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Lecture# Electron Diffraction: Basics and Applications

Description

This lecture covers the fundamentals of electron diffraction, including the importance of electron diffraction in TEM images, Bragg's law, reciprocal lattice, Ewald sphere, multiple beam scattering, and deviation from Bragg condition. It also explores the applications of electron diffraction in understanding crystal structures and symmetry. The instructor explains the concept of lattice points, unit cells, crystal systems, and centering types in crystallography. The lecture delves into lattice vectors, lattice planes, and interplanar spacings in cubic crystals. Additionally, it discusses the effect of sample shape on diffraction patterns and the techniques for setting dark-field imaging conditions.

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Instructor

Related concepts (164)

Reciprocal lattice

In physics, the reciprocal lattice represents the Fourier transform of another lattice. The direct lattice or real lattice is a periodic function in physical space, such as a crystal system (usually a Bravais lattice). The reciprocal lattice exists in the mathematical space of spatial frequencies, known as reciprocal space or k space, where refers to the wavevector. In quantum physics, reciprocal space is closely related to momentum space according to the proportionality , where is the momentum vector and is the reduced Planck constant.

Crystal structure

In crystallography, crystal structure is a description of the ordered arrangement of atoms, ions, or molecules in a crystalline material. Ordered structures occur from the intrinsic nature of the constituent particles to form symmetric patterns that repeat along the principal directions of three-dimensional space in matter. The smallest group of particles in the material that constitutes this repeating pattern is the unit cell of the structure.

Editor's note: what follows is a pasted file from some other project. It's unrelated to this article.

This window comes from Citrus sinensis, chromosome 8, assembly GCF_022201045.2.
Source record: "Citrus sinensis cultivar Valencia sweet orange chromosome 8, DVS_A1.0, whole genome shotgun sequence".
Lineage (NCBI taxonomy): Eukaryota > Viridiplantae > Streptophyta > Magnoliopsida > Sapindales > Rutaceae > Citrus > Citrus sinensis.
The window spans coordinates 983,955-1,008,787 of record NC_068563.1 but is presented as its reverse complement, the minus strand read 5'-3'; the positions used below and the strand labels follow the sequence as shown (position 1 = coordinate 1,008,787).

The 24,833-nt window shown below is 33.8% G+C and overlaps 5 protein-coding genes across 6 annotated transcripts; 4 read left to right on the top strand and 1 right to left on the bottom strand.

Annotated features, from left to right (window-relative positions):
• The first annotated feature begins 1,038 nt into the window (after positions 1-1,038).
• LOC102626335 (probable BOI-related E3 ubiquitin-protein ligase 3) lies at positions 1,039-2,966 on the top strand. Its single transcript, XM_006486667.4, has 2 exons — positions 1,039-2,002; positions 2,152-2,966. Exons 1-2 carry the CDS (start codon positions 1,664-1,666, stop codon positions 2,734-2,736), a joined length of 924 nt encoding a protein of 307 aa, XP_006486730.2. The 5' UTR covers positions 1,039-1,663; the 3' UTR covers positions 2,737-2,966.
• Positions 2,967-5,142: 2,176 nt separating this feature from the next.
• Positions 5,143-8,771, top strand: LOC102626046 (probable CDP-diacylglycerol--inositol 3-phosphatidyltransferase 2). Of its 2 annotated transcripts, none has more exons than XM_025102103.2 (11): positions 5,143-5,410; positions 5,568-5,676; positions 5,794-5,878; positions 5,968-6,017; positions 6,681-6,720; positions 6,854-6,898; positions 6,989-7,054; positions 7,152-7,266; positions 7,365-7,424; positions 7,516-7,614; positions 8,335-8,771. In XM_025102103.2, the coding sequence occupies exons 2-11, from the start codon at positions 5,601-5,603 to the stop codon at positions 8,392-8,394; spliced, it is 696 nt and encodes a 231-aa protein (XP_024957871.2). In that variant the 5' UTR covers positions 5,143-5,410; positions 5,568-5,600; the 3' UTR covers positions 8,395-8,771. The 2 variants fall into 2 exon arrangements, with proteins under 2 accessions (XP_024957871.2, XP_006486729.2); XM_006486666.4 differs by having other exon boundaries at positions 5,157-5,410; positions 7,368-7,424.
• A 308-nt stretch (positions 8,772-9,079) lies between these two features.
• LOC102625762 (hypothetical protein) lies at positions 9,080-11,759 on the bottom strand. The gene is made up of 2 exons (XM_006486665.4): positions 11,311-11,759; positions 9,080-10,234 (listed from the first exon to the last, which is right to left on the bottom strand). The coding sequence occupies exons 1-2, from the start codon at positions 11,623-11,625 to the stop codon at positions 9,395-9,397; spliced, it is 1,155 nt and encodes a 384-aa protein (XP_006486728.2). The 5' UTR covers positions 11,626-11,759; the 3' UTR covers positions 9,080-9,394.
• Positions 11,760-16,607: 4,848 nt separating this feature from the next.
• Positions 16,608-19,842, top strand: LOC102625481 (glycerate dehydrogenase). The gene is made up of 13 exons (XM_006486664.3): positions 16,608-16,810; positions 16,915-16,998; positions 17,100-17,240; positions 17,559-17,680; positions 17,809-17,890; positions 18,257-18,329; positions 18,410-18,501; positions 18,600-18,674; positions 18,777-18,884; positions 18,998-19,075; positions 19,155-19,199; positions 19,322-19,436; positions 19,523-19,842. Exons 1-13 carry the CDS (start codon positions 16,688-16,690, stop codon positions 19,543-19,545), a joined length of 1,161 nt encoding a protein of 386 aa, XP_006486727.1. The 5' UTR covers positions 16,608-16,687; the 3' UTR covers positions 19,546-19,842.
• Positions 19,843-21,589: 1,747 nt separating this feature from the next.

Electron diffraction

Electron diffraction refers to changes in the direction of electron beams due to interactions with atoms. Close to the atoms the changes are described as Fresnel diffraction; far away they are called Fraunhofer diffraction. The resulting map of the directions of the electrons far from the sample (Fraunhofer diffraction) is called a diffraction pattern, see for instance Figure 1. These patterns are similar to x-ray and neutron diffraction patterns, and are used to study the atomic structure of gases, liquids, surfaces and bulk solids.

Miller index

Miller indices form a notation system in crystallography for lattice planes in crystal (Bravais) lattices. In particular, a family of lattice planes of a given (direct) Bravais lattice is determined by three integers h, k, and l, the Miller indices. They are written (hkl), and denote the family of (parallel) lattice planes (of the given Bravais lattice) orthogonal to , where are the basis or primitive translation vectors of the reciprocal lattice for the given Bravais lattice.

X-ray crystallography

X-ray crystallography is the experimental science determining the atomic and molecular structure of a crystal, in which the crystalline structure causes a beam of incident X-rays to diffract into many specific directions. By measuring the angles and intensities of these diffracted beams, a crystallographer can produce a three-dimensional picture of the density of electrons within the crystal. From this electron density, the mean positions of the atoms in the crystal can be determined, as well as their chemical bonds, their crystallographic disorder, and various other information.

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